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Odd One Out

Author Nic Stone
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Paperback
$11.99 US
On sale Sep 17, 2019 | 336 Pages | 978-1-101-93956-7
Age 14 and up | Grade 9 & Up
Reading Level: Lexile HL780L
From the #1 New York Times bestselling author of Dear Martin comes an honest and touching depiction of friendship, first love, and everything in between. Perfect for fans of Love, Simon and What If It's Us.

Courtney Cooper and Jupiter Sanchez (Coop & Jupe!) have been next-door neighbors and best friends since they were seven-years-old. She's his partner-in-crime and other half. But lately, Cooper can't ignore he might want something more than friendship from Jupiter.

When Rae Chin moves to town she can't believe how lucky she is to find Coop and Jupe. Being the new kid is usually synonymous with pariah, but around these two, she finally feels like she belongs. She's so grateful she wants to kiss him...and her.

Jupiter has always liked girls. But when Rae starts dating Cooper, Jupe realizes that the only girl she ever really imagined by his side was her.

One story. Three sides. No easy answers.

AN NPR BEST BOOK OF THE YEAR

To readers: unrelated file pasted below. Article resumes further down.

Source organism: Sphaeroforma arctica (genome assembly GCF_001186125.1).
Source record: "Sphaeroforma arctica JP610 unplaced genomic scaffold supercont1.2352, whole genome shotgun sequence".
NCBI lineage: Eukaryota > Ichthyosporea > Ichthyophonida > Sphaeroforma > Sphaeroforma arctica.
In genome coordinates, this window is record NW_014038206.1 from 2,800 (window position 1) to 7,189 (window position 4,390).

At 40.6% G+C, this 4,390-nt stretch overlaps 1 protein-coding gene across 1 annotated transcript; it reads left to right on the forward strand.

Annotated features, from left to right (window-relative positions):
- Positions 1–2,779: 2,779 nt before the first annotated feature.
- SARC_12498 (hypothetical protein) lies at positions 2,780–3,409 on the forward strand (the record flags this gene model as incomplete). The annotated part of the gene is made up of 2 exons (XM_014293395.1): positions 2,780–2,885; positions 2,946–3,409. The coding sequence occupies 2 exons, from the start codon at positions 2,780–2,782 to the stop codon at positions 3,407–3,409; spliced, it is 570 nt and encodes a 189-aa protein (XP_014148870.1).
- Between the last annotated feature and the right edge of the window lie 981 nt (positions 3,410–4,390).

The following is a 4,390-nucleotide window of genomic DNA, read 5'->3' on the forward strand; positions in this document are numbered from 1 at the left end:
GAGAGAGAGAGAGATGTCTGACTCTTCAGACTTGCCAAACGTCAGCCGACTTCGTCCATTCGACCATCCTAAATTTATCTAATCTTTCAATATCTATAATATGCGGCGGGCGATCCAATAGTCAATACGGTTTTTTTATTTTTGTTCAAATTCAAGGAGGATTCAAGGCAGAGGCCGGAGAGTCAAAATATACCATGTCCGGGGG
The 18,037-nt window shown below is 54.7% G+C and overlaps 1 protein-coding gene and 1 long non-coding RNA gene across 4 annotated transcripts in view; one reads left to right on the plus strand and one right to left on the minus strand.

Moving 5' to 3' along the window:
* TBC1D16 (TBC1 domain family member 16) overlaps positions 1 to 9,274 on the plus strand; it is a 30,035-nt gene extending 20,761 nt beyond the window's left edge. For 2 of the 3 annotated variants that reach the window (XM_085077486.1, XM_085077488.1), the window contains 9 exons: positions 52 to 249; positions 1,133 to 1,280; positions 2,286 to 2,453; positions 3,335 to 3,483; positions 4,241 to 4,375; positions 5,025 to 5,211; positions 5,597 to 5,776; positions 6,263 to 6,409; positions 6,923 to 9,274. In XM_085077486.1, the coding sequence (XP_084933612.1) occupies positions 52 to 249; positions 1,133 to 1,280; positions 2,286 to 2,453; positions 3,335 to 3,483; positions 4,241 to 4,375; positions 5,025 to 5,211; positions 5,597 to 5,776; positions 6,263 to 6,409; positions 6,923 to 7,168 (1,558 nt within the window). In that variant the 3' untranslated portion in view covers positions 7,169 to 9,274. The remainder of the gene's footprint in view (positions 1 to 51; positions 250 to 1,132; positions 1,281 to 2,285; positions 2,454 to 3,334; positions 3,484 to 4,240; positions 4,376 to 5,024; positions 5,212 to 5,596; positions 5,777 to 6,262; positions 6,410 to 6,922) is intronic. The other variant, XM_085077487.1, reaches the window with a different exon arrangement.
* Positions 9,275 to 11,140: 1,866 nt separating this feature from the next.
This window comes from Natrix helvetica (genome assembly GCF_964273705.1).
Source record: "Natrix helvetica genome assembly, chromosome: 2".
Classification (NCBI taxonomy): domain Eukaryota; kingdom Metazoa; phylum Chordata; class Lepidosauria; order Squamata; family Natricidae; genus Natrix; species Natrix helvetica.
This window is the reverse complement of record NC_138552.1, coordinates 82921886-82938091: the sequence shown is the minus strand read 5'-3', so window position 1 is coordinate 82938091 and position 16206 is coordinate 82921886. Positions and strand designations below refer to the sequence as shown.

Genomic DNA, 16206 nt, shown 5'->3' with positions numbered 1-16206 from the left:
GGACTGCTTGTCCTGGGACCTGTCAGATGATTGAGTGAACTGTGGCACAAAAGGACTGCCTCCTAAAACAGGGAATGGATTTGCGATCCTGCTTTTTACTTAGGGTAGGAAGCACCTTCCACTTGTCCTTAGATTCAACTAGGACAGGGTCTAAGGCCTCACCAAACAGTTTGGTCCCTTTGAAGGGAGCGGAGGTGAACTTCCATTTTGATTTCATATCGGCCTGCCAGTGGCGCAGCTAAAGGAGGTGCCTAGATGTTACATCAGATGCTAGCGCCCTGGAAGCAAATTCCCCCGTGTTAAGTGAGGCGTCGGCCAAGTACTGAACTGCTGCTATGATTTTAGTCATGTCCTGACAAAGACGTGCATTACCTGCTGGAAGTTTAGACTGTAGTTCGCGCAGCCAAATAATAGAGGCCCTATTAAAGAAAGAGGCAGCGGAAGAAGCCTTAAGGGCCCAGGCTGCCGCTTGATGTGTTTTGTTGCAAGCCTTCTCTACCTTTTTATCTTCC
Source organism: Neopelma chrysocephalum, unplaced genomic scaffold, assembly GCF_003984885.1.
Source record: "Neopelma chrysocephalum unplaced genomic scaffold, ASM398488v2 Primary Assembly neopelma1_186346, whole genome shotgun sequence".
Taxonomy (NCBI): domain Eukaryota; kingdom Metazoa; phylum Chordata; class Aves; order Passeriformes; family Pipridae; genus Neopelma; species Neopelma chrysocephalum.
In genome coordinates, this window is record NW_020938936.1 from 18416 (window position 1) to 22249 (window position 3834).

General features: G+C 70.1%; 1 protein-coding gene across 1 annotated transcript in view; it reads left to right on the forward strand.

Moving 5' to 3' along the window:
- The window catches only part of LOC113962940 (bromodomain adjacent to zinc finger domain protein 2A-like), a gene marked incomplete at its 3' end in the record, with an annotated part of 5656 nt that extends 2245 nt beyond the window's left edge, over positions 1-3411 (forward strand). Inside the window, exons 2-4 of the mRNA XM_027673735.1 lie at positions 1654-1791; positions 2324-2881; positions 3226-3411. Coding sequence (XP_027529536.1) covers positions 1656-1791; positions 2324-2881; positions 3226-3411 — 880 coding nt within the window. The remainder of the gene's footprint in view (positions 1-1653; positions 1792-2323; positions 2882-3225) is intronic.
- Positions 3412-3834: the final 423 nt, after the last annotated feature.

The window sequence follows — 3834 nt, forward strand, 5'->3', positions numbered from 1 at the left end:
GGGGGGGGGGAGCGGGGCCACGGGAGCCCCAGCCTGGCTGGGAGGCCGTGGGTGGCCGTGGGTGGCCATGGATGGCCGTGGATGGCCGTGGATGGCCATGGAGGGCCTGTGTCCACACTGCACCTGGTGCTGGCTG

A BOSTON GLOBE BEST CHILDREN'S BOOK OF 2018

"Fans of Nic and new readers will find themselves engrossed." -Teen Vogue

"Declaring yourself--how you would like to be represented and whom you want to love and connect with--is treated with real tenderness." -The New York Times
I, Courtney Aloysius Cooper IV, Should Be a Very Sad Dude

I should be devastated or pissed or deflated as I let myself into the house next door and climb the stairs to my best friend’s bedroom. I should be crushed that less than a month into my junior year of high school, my latest girlfriend kicked me to the curb like a pair of too-­small shoes.

It’s ridiculous that I have to stop outside the door to get my act together so Best Friend won’t get suspicious, isn’t it? Rubbing my eyes so the whites look a little red, slumping my shoulders, hanging my head, and poking my bottom lip out just the slightest bit so I look sad . . .

Best Friend doesn’t even look up from her phone when I open the door. Normally I’d be offended since I did all this work pretending sadness, but right now it’s a good thing she keeps her eyes fixed to the little screen. She’s sitting at her desk, laptop open, in one of those thin-­strapped tank tops—­nothing underneath, mind you, and she’s got a good bit more going on up there than most girls our age. She’s also wearing really small shorts, and she’s not small down bottom, either. In the words of her papi: “All chichis and culo, that girl . . .”

And I can’t not notice. Been trying to ignore her *assets* since they started blooming, if you will, in seventh grade. Largely because I know she would kick me to the curb if she knew I thought of her . . . that way. But anyway, when I see her sitting there with her light brown skin on display like sun-­kissed sand and her hair plopped on top of her head in a messy-­bun thing, my devastated-­dumped-­dude act drops like a bad habit.

I close my eyes. The image has already seared itself into my memory, but I need to pull myself back together. With my eyes still closed, I cross the room I know better than my own and drop down into the old La-­Z-­Boy that belonged to my dad.